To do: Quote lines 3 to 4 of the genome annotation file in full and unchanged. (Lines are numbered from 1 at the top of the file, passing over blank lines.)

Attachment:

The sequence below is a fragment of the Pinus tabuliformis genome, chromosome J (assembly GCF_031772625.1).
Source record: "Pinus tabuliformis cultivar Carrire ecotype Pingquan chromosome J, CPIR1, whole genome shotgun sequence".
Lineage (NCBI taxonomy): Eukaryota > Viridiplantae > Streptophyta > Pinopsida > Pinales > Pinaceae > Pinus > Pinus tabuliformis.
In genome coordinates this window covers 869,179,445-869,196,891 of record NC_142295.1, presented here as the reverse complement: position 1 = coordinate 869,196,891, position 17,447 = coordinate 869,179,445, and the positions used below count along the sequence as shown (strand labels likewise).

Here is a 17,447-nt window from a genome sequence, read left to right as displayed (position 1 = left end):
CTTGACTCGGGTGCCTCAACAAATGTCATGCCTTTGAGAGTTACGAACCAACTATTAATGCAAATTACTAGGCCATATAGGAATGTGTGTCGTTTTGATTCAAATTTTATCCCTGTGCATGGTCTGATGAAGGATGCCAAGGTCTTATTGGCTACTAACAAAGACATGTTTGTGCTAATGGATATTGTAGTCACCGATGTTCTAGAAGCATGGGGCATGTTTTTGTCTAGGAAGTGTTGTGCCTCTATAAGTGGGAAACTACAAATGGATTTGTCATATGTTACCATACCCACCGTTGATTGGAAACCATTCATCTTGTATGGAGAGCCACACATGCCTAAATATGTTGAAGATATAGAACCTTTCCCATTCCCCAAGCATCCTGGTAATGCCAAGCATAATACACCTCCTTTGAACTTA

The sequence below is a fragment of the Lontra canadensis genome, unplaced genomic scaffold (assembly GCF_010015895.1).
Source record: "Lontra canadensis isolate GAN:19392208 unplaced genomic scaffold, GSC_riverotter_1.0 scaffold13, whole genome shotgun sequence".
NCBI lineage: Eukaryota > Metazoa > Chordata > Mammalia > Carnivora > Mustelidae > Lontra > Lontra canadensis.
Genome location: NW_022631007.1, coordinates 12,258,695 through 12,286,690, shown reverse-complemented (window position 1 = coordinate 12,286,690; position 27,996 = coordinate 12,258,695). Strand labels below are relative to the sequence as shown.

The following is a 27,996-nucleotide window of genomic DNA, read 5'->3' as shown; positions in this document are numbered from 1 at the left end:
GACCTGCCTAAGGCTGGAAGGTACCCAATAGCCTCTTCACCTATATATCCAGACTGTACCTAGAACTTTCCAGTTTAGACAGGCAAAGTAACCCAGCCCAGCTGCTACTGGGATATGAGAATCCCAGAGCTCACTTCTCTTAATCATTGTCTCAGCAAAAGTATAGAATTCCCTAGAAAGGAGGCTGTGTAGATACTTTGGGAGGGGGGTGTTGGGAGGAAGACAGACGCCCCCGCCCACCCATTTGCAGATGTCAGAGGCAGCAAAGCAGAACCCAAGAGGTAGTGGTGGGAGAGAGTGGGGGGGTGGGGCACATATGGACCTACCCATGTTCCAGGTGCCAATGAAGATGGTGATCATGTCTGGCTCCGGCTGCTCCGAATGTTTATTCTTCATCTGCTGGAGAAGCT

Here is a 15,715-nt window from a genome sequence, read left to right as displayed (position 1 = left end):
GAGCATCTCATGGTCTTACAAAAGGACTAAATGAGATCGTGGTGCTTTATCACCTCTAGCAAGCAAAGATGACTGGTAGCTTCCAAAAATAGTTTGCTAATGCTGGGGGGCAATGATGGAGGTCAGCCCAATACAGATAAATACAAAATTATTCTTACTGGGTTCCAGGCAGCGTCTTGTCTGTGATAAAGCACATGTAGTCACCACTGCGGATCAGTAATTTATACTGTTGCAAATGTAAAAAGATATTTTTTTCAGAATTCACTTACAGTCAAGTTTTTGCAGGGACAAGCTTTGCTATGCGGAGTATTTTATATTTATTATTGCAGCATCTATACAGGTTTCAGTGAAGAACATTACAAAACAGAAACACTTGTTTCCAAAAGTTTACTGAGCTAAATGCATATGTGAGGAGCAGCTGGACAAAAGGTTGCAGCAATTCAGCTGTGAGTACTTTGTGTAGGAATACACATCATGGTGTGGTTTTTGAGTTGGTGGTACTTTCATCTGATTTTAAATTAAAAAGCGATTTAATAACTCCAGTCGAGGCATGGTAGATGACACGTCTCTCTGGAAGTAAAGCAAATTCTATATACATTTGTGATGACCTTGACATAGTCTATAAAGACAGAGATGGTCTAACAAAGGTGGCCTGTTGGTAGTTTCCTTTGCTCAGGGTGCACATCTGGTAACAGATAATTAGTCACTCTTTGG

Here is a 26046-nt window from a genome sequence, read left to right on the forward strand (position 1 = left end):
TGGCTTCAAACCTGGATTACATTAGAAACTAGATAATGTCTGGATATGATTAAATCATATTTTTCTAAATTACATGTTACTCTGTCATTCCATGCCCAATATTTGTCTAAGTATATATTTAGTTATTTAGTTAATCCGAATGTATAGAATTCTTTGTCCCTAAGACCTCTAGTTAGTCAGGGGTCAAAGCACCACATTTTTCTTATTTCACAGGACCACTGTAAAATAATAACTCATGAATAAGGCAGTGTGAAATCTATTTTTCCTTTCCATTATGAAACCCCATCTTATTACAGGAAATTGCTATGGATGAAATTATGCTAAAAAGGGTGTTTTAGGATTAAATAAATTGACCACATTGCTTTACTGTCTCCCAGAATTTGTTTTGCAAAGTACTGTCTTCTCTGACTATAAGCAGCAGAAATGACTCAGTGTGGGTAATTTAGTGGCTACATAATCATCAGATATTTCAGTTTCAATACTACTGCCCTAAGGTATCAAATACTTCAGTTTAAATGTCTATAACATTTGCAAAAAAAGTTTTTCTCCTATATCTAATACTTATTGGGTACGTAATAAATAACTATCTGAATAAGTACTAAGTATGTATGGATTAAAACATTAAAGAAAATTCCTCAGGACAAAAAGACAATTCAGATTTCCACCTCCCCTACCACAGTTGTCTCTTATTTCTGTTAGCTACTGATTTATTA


Lineage (NCBI taxonomy): Eukaryota > Viridiplantae > Streptophyta > Pinopsida > Pinales > Pinaceae > Pinus > Pinus tabuliformis.
In genome coordinates this window covers 869,179,445-869,196,891 of record NC_142295.1, presented here as the reverse complement: position 1 = coordinate 869,196,891, position 17,447 = coordinate 869,179,445, and the positions used below count along the sequence as shown (strand labels likewise).